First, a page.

(1) There have been a number of attempts to repurpose existing antiviral drugs, such as the Tamiflu competitor Avigan (favipiravir, developed in Japan by a subsidiary of FUJI). Eventually, these didn’t pan out.
Until now. Dr. Campbell thinks molnupiravir, developed by Merck, may be a game changer
Summarizing the release from Merck: with interim analysis of their Phase 3 study: patients were recruited among those who tested positive or had mild COVID, and had at least one risk factor. (There is no point in giving an antiviral to somebody with severe COVID, since at that point your enemy #1 is a destructive immune response, no longer the virus.)
Of 385 people who got the drug, 28 required hospitalization and none died.
Of the 377 in the control group who got a placebo, 53 required hospitalization and eight died.
As a result, Merck has stopped the trial so they can give the drug to everybody, and they are preparing an application to the FDA for an Emergency Use Authorization.
Skeptical as I am of “science by press release”, this one just might be the real deal.
(2) Inadvertent intravenous injection. Older nurses and doctors were still taught, when giving an intramuscular injection, to draw back a little on the plunger after sticking in the needle. If the liquid entering the syringe is clear, you can safely inject; if you draw blood, you’ve hit a blood vessel: pull out, change the needle, and jab elsewhere.
They’ve stopped teaching this in nursing school some time ago. Yet Dr. Campbell (a retired nursing school instructor) explains that even when jabbing in the deltoid or the buttocks, this may lead to an inadvertent intravenous injection once every several thousand jabs.
Now could this cause complications? A research team showed that it does happen in mice.
Li, C.; Chen, Y.; Zhao, Y.; Lung, D. C.; Ye, Z.; Song, W.; Liu, F.-F.; Cai, J.-P.; Wong, W.-M.; Yip, C. C.-Y.; et al. Intravenous Injection of Coronavirus Disease 2019 (COVID-19) MRNA Vaccine Can Induce Acute Myopericarditis in Mouse Model. Clin. Infect. Dis. 2021. https://doi.org/10.1093/cid/ciab707
They injected three groups of mice: intramuscular (IM) with mRNA vaccine, deliberate intravenous (IV) injection with mRNA vaccine, and intravenous (IV) with saline (as the control group). Guess what? No myocarditis in the IM and control groups; “bingo” in the IV group.
This study provided in vivo evidence that inadvertent intravenous injection of COVID-19 mRNA vaccines may induce myopericarditis. Brief withdrawal of syringe plunger to exclude blood aspiration may be one possible way to reduce such risk.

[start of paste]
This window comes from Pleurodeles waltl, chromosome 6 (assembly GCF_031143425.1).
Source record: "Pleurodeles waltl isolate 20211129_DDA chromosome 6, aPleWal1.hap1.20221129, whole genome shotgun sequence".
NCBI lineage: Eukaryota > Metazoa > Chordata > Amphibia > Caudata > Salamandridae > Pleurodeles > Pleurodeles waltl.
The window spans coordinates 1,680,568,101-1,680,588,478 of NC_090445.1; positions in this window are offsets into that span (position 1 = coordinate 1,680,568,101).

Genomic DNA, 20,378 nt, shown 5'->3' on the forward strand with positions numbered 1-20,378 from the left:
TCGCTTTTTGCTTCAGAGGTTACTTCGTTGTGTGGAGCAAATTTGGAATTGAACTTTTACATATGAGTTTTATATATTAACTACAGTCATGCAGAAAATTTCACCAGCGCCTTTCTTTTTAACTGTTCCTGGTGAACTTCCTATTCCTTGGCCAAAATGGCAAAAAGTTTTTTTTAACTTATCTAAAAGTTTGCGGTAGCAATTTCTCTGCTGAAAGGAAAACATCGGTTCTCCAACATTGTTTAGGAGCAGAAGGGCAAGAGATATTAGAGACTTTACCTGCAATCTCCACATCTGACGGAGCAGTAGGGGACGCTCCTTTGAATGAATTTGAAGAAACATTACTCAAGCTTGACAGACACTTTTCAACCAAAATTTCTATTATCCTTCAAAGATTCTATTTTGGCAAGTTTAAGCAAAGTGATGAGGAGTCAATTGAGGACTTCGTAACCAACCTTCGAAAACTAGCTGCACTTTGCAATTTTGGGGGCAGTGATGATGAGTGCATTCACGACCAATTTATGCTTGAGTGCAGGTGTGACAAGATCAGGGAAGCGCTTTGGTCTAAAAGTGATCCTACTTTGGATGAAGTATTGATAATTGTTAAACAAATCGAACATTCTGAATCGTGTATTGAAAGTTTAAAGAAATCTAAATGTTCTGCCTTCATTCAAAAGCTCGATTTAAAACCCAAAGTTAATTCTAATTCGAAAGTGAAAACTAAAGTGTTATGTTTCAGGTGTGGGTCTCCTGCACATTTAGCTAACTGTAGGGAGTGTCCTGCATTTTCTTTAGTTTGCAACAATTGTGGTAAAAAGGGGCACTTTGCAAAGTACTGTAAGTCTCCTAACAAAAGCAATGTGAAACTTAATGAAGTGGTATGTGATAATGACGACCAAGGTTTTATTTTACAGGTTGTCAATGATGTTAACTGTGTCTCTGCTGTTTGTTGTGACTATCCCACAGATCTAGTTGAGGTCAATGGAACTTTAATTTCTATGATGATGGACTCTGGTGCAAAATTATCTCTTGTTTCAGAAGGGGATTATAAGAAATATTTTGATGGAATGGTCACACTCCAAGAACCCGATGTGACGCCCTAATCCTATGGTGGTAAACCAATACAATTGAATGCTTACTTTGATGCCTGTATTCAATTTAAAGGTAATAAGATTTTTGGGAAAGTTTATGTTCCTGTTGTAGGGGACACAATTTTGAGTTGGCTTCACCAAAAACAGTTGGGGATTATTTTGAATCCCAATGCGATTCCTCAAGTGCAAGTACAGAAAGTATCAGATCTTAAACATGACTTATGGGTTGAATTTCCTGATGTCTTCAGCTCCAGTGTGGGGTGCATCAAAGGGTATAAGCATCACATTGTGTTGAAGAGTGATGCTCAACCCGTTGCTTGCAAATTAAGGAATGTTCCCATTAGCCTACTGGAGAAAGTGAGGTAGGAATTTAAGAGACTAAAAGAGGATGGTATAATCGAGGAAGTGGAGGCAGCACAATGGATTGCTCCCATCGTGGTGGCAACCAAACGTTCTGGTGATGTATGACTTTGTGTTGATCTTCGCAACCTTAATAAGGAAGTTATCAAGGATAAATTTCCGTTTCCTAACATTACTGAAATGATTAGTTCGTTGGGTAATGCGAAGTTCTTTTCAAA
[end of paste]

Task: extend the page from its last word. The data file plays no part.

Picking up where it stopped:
Dr. Campbell however thinks this is not specific to mRNA vaccines and may also apply to viral vector vaccines (Oxford/AstraZeneca, etc.)
(3) Meanwhile in Israel, according to data from the Ministry of Health dashboard: I’ve been hesitant about posting data due to all the holidays affecting testing, but that season is now behind us, and it looks like we’re finally past the hump in every respect. Total severe cases have dropped to 528, of which 391 unvaccinated, 98 without boosters, and 33 with boosters. (Not clear what is the status of the remaining six: recovered and re-infected?) If comparing incidence per 100K people age 60+ in each status group, the ratios become truly lopsided: 142.1:28.7:2.3 (two). Yes, vaccinated+booster are about sixty times less likely (142.1/2.3=61.8) to be infected than unvaccinated.
About half the vaccinated population overall got boosters (3.5 out of 6.1 million), which is probably well above that of eligible people (younger people got vaccinated later and won’t become eligible until the next two months). In the most vulnerable 60+ age brackets, it’s more like 80% coverage:
What’s more, the epidemic propagation coefficient R has been at or below 0.75 for the past week. New hospital admissions, percentage of tests that come out positive, etc. are all down. The municipal “traffic lights” classification for the 280 largest municipalities is plotted here as a function of time: the graph speaks for itself. My own Tel-Aviv suburb went from “red” to “green” by degrees.